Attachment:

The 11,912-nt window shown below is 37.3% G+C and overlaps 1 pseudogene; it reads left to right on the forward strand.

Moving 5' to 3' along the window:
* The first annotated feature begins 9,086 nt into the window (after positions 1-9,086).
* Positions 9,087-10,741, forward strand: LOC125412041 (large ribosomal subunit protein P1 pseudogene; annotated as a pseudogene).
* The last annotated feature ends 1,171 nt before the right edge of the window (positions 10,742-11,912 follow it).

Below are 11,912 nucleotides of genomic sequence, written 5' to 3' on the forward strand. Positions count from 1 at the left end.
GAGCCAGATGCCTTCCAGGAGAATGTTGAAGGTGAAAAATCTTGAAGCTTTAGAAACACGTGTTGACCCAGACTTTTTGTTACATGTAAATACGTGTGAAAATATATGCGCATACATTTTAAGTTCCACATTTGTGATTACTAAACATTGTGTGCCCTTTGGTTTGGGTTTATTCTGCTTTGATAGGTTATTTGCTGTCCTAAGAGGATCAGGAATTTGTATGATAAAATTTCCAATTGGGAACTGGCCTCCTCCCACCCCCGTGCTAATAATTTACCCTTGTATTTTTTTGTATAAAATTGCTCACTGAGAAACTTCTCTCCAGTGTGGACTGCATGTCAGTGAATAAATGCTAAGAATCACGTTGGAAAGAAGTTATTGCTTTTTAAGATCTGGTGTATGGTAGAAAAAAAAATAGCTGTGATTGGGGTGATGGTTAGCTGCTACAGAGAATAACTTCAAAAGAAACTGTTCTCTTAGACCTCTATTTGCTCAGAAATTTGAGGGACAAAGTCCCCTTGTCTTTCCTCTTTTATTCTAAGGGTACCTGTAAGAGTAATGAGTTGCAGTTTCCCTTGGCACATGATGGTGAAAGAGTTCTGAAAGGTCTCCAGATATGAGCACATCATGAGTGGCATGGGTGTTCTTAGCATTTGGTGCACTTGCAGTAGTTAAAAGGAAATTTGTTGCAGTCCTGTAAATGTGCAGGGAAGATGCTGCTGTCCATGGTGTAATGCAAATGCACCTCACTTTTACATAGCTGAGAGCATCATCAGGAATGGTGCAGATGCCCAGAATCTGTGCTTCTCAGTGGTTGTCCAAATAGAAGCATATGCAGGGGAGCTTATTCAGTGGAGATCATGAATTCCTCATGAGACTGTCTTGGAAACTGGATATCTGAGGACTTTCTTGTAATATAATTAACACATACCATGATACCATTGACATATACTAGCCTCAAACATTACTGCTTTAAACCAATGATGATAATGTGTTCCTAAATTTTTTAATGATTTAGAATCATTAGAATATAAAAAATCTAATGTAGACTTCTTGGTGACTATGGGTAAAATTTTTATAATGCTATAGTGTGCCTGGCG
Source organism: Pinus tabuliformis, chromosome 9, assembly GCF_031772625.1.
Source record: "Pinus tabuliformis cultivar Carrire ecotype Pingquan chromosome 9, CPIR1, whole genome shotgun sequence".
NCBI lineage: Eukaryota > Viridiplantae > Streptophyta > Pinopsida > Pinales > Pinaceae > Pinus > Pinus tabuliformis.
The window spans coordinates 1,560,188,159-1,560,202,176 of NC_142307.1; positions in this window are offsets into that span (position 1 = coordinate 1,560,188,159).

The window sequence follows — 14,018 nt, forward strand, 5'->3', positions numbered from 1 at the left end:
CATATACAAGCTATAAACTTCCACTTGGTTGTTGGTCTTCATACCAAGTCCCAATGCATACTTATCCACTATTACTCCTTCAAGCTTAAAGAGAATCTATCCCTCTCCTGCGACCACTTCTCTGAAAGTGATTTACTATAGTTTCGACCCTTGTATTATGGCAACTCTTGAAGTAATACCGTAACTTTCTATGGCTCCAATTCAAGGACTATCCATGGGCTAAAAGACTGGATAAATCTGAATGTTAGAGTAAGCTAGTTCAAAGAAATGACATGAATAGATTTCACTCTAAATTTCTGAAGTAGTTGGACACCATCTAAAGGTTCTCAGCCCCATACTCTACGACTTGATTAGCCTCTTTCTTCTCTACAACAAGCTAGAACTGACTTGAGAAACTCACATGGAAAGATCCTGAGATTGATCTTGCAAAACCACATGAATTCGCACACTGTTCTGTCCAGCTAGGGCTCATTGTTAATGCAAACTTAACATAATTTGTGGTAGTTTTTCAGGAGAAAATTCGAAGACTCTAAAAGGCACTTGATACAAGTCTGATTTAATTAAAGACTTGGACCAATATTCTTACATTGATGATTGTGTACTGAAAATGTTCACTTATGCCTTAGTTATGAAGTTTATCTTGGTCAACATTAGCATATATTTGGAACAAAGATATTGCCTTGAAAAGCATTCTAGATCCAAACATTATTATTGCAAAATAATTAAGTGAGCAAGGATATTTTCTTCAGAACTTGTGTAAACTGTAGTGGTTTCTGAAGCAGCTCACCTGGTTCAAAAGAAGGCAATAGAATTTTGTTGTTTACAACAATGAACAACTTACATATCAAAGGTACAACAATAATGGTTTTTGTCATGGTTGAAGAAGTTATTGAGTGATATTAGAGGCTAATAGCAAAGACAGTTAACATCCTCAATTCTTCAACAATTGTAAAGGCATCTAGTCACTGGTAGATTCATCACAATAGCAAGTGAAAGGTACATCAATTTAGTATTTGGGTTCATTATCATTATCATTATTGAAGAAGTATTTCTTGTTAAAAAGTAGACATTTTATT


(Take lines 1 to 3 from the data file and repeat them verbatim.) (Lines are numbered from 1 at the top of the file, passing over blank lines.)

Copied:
The 11,912-nt window shown below is 37.3% G+C and overlaps 1 pseudogene; it reads left to right on the forward strand.

Moving 5' to 3' along the window:
* The first annotated feature begins 9,086 nt into the window (after positions 1-9,086).